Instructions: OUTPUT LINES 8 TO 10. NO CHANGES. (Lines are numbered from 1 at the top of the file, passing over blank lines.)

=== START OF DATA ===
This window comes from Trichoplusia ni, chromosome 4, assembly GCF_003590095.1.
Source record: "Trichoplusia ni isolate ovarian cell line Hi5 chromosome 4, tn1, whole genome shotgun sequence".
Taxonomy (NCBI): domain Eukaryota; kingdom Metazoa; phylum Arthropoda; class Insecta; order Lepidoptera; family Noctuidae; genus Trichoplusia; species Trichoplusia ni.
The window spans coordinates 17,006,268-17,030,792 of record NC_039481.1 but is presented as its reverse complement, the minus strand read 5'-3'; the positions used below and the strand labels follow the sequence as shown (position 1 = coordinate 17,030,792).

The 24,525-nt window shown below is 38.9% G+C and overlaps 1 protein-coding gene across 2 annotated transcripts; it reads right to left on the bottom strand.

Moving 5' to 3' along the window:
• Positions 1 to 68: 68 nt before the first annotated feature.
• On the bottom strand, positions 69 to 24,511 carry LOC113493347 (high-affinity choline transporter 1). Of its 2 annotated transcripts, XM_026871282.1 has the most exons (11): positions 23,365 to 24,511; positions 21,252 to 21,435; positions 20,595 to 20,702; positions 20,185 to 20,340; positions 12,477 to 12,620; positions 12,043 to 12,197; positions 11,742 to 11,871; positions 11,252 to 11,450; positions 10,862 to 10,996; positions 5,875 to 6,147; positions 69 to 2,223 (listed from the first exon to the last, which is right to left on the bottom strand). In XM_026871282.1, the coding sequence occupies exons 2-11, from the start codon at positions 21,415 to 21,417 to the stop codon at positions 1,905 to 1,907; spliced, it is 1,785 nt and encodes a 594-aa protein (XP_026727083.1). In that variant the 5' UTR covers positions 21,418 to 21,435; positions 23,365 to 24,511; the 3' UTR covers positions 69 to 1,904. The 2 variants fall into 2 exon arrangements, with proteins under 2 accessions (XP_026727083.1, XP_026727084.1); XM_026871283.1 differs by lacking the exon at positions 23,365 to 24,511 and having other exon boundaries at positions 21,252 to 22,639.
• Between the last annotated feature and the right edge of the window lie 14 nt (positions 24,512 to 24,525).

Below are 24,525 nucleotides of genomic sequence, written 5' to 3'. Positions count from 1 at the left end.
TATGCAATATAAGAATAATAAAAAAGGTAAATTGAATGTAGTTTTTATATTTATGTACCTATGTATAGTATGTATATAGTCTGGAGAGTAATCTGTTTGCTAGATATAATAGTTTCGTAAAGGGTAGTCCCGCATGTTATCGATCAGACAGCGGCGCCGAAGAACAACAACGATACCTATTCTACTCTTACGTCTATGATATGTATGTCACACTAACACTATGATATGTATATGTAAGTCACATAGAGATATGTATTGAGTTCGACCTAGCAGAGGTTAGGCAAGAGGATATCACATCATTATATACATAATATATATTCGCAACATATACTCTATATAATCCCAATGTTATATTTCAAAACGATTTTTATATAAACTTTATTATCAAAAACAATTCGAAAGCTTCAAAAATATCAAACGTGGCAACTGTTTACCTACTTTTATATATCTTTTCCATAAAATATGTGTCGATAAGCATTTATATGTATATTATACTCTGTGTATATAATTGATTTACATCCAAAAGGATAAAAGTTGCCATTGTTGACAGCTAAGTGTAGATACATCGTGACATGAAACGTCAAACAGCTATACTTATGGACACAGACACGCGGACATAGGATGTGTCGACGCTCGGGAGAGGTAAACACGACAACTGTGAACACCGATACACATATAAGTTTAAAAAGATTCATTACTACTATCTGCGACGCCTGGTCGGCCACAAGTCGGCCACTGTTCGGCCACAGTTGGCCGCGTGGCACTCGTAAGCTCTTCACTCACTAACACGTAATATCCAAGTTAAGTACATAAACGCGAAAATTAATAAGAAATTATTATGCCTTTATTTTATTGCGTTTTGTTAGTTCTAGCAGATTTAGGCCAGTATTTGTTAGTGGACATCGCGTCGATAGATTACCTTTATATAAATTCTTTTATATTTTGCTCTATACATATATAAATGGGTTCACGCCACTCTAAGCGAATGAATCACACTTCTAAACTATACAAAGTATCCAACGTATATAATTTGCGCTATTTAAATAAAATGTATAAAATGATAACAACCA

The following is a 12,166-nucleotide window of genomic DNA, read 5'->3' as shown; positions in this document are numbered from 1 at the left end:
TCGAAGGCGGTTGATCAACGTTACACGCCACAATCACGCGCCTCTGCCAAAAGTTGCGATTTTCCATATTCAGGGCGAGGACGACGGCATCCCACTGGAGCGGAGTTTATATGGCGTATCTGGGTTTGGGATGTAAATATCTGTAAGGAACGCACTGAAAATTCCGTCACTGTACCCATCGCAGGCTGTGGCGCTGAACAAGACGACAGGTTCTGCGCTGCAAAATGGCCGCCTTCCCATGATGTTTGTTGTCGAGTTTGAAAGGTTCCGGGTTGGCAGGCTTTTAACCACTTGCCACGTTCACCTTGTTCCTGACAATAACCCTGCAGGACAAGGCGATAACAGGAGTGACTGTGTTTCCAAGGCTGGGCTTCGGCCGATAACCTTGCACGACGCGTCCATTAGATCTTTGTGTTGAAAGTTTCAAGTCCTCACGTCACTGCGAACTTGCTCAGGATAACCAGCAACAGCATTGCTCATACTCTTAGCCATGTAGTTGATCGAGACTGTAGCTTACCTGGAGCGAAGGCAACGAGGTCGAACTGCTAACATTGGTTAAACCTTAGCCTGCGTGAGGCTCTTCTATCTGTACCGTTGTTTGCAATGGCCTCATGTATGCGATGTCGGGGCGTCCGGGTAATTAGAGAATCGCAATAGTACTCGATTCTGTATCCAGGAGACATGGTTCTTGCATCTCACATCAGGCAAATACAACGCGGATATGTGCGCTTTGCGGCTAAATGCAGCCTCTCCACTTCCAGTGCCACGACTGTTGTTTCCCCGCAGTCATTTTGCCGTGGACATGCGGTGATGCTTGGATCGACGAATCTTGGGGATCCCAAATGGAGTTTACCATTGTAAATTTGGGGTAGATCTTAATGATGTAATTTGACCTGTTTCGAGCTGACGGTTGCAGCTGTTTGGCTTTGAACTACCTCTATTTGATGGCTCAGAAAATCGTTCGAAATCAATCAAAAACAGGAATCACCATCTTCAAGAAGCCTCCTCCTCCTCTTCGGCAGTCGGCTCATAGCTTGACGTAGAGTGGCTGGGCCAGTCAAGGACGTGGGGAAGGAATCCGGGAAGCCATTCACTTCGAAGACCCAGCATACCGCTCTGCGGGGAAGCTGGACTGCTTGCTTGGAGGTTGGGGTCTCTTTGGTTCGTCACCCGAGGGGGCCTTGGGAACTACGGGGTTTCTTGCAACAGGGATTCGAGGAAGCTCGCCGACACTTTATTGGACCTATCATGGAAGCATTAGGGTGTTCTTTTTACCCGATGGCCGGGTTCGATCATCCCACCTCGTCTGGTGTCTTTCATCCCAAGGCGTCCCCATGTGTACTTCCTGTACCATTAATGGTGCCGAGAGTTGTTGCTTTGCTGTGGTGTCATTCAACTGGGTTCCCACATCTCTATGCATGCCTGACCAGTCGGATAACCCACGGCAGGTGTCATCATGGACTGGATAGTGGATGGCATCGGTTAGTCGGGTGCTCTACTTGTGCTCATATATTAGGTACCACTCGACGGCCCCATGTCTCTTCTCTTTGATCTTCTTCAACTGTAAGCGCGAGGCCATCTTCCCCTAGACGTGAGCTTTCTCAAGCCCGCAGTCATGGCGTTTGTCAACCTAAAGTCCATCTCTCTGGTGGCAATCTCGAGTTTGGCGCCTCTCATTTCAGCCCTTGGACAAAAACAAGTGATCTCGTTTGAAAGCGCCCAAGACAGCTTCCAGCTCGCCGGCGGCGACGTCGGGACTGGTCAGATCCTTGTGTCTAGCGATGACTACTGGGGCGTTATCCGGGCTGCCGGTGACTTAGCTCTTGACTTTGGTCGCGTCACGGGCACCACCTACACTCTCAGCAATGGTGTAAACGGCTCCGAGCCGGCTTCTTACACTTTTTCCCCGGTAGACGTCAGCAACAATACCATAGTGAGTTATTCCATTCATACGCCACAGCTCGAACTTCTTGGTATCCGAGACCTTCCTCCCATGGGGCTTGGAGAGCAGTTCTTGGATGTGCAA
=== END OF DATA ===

• On the bottom strand, positions 69 to 24,511 carry LOC113493347 (high-affinity choline transporter 1). Of its 2 annotated transcripts, XM_026871282.1 has the most exons (11): positions 23,365 to 24,511; positions 21,252 to 21,435; positions 20,595 to 20,702; positions 20,185 to 20,340; positions 12,477 to 12,620; positions 12,043 to 12,197; positions 11,742 to 11,871; positions 11,252 to 11,450; positions 10,862 to 10,996; positions 5,875 to 6,147; positions 69 to 2,223 (listed from the first exon to the last, which is right to left on the bottom strand). In XM_026871282.1, the coding sequence occupies exons 2-11, from the start codon at positions 21,415 to 21,417 to the stop codon at positions 1,905 to 1,907; spliced, it is 1,785 nt and encodes a 594-aa protein (XP_026727083.1). In that variant the 5' UTR covers positions 21,418 to 21,435; positions 23,365 to 24,511; the 3' UTR covers positions 69 to 1,904. The 2 variants fall into 2 exon arrangements, with proteins under 2 accessions (XP_026727083.1, XP_026727084.1); XM_026871283.1 differs by lacking the exon at positions 23,365 to 24,511 and having other exon boundaries at positions 21,252 to 22,639.
• Between the last annotated feature and the right edge of the window lie 14 nt (positions 24,512 to 24,525).

Below are 24,525 nucleotides of genomic sequence, written 5' to 3'. Positions count from 1 at the left end.